From what sources do today's popular thriller novelists draw their inspiration? One sure guess is that they're fans of that supreme literary master of psychological horror, Edgar Allan Poe. By the end of his life in the 1840s, Poe was a well-known and much-loved writer. In those days, though, even the most successful novelists generally didn't become wealthy. Poe spent the last years of his life in a modest farmhouse in the village of Fordham, far removed from the bustle of the city. His neat and simple home has been restored to look as it did then, complete with the rocking chair where Poe relaxed and the tiny bed in the room where his beloved wife died. It was here that he wrote "Annabel Lee," "Ulalume," "The Bells" and "Eureka."


Families and other groups can take a guided tour of the period rooms, which reflect the living style of the 1840s. The tour is augmented by a film about Poe's life and literary career.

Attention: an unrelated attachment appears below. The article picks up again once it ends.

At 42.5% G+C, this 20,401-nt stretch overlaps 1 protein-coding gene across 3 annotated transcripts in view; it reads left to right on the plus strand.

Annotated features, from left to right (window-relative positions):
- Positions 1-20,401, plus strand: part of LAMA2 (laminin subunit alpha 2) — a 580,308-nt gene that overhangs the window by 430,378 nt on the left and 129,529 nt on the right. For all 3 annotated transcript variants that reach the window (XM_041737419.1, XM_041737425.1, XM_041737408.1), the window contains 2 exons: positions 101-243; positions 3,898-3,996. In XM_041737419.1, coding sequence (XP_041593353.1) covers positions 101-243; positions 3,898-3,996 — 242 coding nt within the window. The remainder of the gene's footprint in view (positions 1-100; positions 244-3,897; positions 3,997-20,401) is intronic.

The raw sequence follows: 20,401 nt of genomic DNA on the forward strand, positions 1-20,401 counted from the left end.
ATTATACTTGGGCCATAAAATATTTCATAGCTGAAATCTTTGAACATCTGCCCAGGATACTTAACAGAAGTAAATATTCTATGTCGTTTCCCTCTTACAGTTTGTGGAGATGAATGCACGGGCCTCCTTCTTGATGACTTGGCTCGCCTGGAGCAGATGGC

A guided tour of the Edgar Allan Poe Cottage emphasizes American literature and local history and concludes with a 20-minute film on Poe's life and literary career. A teacher workbook, with pre- and post-visit activity suggestions, is provided. Program is offered for special education groups and, whenever possible, in Spanish.

Fee: $5 adults, $3 students.